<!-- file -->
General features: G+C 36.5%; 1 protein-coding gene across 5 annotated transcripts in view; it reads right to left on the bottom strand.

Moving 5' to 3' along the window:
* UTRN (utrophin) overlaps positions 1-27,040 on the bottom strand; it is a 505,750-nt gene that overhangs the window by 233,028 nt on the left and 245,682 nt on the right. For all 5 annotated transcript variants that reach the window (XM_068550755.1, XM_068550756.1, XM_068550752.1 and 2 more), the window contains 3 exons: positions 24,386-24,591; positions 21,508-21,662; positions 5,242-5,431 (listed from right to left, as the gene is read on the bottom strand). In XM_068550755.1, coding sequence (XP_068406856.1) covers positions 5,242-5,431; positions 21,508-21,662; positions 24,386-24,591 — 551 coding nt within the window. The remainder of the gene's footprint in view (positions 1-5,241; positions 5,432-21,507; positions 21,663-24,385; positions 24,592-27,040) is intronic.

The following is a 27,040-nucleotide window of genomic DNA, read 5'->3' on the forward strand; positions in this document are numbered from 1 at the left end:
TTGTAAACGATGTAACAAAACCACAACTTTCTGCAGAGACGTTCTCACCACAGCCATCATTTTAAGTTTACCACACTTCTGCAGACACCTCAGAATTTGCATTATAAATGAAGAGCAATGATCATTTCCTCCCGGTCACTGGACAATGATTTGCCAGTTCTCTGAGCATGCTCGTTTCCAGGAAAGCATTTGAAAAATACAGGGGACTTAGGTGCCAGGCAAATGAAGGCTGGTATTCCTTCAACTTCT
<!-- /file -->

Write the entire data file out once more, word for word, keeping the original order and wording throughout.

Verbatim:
General features: G+C 36.5%; 1 protein-coding gene across 5 annotated transcripts in view; it reads right to left on the bottom strand.

Moving 5' to 3' along the window:
* UTRN (utrophin) overlaps positions 1-27,040 on the bottom strand; it is a 505,750-nt gene that overhangs the window by 233,028 nt on the left and 245,682 nt on the right. For all 5 annotated transcript variants that reach the window (XM_068550755.1, XM_068550756.1, XM_068550752.1 and 2 more), the window contains 3 exons: positions 24,386-24,591; positions 21,508-21,662; positions 5,242-5,431 (listed from right to left, as the gene is read on the bottom strand). In XM_068550755.1, coding sequence (XP_068406856.1) covers positions 5,242-5,431; positions 21,508-21,662; positions 24,386-24,591 — 551 coding nt within the window. The remainder of the gene's footprint in view (positions 1-5,241; positions 5,432-21,507; positions 21,663-24,385; positions 24,592-27,040) is intronic.

The following is a 27,040-nucleotide window of genomic DNA, read 5'->3' on the forward strand; positions in this document are numbered from 1 at the left end:
TTGTAAACGATGTAACAAAACCACAACTTTCTGCAGAGACGTTCTCACCACAGCCATCATTTTAAGTTTACCACACTTCTGCAGACACCTCAGAATTTGCATTATAAATGAAGAGCAATGATCATTTCCTCCCGGTCACTGGACAATGATTTGCCAGTTCTCTGAGCATGCTCGTTTCCAGGAAAGCATTTGAAAAATACAGGGGACTTAGGTGCCAGGCAAATGAAGGCTGGTATTCCTTCAACTTCT